Now that I was following the Pallas's Warbler more easily and now that I was happy that Mrs Caley could see it as well, I put my efforts into photographing it. Pallas's Warblers move quickly, flitting from branch to branch and frequently hovering to snare insects. As I trained the camera skywards, it was thankfully a nicer day so there was more light under the trees, the bird suddenly dropped and appeared reasonably close to us assembled birders and photographers. Little did I realise until later, that the volley of shots that I took as the bird "performed" beautifully in front of us, would be the best that I'd manage over the next hour or so during which the PW was pretty much continuously on show. 

The shot that everybody wants to capture is an in focus image of the Pallas's Warbler hovering and showing the yellow rump that is a diagnostic difference between it and the similar Yellow-browed Warbler. I never quite achieved that aim, despite the better conditions, shutter speeds were still too slow to prevent wing blurring and in any case trying to get my camera to sharp focus on such an energetic subject was impossible. I did capture the rump shot though when the bird settled briefly on a branch. I'm hoping that I'll be more successful when I take care of a new improved camera soon.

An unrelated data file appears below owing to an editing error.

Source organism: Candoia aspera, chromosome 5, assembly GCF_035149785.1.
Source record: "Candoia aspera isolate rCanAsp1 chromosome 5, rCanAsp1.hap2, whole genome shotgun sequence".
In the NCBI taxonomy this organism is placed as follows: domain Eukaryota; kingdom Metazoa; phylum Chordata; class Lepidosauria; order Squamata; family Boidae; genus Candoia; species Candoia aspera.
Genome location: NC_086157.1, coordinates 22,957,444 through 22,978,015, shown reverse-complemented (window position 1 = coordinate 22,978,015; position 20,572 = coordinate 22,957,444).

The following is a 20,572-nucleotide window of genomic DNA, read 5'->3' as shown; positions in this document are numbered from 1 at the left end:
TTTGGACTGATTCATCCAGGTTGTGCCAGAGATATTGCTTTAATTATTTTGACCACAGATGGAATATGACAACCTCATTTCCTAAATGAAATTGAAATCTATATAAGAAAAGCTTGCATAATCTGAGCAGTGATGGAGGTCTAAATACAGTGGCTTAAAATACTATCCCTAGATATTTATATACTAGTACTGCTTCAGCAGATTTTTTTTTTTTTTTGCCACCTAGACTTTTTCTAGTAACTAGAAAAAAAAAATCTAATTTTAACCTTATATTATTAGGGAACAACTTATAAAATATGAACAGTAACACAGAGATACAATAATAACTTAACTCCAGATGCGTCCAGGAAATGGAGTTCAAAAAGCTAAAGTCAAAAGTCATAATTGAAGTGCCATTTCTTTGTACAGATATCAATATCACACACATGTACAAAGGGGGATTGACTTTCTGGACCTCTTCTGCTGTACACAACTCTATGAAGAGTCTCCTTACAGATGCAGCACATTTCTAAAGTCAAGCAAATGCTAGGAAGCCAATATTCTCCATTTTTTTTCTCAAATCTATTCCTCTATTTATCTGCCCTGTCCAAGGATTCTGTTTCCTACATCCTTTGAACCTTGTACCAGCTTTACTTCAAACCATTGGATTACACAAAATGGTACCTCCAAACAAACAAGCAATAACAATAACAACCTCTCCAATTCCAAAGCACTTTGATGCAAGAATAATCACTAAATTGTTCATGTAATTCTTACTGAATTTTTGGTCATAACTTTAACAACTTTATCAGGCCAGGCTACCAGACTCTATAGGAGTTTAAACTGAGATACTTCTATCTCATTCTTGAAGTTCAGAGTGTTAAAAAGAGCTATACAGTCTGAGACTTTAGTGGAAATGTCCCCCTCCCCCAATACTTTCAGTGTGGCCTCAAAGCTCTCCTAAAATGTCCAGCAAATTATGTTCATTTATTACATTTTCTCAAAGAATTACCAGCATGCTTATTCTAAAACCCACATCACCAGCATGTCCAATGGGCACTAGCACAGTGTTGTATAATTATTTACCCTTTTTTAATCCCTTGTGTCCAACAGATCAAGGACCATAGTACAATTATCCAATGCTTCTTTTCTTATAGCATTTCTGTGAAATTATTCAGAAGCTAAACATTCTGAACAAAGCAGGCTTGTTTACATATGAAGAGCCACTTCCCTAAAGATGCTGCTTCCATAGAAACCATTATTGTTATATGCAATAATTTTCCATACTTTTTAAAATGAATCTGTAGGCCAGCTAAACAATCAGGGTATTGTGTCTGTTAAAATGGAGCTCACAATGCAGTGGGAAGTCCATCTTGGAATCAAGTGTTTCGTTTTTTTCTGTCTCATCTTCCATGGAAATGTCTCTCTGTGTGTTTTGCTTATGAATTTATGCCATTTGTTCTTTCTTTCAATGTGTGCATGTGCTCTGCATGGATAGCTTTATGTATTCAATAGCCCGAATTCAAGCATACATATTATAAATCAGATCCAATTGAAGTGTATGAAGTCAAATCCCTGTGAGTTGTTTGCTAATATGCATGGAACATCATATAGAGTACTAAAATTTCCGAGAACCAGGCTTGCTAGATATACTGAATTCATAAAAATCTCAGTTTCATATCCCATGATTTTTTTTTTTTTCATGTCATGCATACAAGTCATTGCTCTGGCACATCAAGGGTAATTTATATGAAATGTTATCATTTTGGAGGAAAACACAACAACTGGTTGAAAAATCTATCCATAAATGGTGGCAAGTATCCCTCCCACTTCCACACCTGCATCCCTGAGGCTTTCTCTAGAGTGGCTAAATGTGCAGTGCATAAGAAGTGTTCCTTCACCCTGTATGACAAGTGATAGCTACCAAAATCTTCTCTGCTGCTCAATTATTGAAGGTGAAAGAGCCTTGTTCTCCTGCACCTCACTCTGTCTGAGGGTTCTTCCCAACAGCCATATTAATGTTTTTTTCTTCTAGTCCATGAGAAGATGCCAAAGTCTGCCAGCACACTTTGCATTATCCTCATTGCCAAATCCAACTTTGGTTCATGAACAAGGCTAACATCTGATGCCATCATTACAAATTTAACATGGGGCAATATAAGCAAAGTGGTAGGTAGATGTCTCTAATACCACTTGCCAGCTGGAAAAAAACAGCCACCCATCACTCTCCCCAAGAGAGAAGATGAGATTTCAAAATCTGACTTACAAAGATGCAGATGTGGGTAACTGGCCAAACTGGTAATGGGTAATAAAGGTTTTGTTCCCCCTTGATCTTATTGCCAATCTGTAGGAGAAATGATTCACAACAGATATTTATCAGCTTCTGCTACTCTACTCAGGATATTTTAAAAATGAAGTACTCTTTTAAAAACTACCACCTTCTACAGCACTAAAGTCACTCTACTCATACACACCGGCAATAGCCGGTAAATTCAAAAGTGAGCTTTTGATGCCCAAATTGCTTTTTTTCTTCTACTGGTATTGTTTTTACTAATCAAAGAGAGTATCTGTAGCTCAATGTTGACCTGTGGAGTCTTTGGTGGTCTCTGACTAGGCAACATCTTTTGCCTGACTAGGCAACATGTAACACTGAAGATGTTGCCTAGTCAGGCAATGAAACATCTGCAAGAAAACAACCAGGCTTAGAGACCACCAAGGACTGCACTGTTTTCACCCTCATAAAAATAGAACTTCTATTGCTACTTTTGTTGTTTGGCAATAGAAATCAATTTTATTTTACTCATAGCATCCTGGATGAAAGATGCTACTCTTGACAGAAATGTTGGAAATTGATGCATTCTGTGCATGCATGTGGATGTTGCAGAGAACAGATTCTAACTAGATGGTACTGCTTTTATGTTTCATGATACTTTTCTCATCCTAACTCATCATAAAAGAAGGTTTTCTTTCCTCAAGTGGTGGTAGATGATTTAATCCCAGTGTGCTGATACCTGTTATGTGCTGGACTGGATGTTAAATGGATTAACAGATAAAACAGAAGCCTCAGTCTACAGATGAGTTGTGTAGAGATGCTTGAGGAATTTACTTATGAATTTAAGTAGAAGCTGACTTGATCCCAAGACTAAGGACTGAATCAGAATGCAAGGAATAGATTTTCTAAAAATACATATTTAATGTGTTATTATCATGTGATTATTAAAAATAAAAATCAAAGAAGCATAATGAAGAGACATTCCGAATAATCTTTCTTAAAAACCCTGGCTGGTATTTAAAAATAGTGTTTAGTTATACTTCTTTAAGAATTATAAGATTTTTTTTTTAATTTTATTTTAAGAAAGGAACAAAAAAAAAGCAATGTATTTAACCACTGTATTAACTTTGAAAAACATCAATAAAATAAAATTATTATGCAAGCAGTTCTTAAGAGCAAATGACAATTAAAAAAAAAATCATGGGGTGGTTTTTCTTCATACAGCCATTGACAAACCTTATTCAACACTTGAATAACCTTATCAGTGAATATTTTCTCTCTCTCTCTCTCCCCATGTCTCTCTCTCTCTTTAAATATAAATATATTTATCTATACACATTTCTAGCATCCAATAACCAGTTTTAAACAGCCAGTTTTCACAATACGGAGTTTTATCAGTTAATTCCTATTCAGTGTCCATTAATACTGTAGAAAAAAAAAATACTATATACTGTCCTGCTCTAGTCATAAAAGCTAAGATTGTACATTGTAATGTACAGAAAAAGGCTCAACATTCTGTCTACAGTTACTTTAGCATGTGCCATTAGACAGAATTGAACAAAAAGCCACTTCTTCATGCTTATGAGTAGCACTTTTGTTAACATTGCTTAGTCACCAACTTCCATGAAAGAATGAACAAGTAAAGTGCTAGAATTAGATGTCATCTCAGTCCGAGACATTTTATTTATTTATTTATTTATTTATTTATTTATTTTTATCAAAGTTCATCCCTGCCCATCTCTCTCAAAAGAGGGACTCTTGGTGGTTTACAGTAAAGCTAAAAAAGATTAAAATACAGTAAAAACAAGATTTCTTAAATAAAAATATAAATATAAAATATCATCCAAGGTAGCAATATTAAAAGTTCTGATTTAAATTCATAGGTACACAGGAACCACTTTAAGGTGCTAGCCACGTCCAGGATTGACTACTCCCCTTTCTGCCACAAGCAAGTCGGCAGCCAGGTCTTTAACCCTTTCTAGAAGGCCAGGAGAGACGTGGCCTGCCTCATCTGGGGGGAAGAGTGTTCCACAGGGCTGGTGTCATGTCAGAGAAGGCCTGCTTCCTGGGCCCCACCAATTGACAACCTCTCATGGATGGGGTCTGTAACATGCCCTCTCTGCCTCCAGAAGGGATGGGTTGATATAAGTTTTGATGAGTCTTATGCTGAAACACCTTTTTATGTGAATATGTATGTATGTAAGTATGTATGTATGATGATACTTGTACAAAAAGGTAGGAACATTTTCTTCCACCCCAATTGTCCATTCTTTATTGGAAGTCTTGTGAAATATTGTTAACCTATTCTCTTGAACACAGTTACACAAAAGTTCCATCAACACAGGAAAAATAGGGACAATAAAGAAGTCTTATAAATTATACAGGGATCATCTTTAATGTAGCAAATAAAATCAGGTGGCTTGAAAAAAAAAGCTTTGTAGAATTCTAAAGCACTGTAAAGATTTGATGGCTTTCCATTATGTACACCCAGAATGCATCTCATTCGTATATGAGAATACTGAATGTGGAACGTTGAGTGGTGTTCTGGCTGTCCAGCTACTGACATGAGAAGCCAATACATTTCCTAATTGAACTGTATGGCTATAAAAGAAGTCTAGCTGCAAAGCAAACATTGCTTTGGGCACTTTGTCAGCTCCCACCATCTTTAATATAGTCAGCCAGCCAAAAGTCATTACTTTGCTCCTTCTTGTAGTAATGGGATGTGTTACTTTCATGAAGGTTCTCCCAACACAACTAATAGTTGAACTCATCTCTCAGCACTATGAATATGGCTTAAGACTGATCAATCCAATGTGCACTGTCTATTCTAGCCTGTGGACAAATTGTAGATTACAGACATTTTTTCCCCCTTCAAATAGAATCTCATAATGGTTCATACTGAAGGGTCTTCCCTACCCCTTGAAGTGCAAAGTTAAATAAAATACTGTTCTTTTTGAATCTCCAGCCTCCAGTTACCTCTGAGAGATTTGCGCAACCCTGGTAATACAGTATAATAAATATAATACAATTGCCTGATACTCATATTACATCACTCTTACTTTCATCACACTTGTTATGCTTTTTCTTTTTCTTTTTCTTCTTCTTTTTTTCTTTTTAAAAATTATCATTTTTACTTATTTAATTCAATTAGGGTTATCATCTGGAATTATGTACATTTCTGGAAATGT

My other decent set of shots came when the Pallas's Warbler slowed down slightly for a few seconds and investigated a tree trunk. It still whirled around the tree at a good lick but occasionally steadied enough for a few reasonable frames. In any case I had achieved far better images than I'd ever got before of this enigmatic species. I was satisfied enough, for now, to happily walk away when the PW disappeared into the recesses of the wood again.

There were other good birds, especially in a year listing sense, seen during our hour in the wood although most were even more difficult to photograph owing to their habits of feeding right at the top of tallest trees. Siskins and Lesser Redpolls fed amongst a flock of Goldfinches on the alder fruits and a flock of Redwing alighted in the very tallest tree before flying off again. I turned my attention to a much easier to photograph Grey Wagtail that was feeding on the adjacent sports field in unison with around fifty Pied Wagtails and a score of Meadow Pipits. 

Grey Wagtail

We bade our goodbyes to the people we knew and made our way back to the car. I had some reasonable photos of the Pallas's Warbler and had enjoyed great views of it, so all felt good in the world. Back to work next week.

Super Pallas' is Fantastic, Exciting Phylloscopus!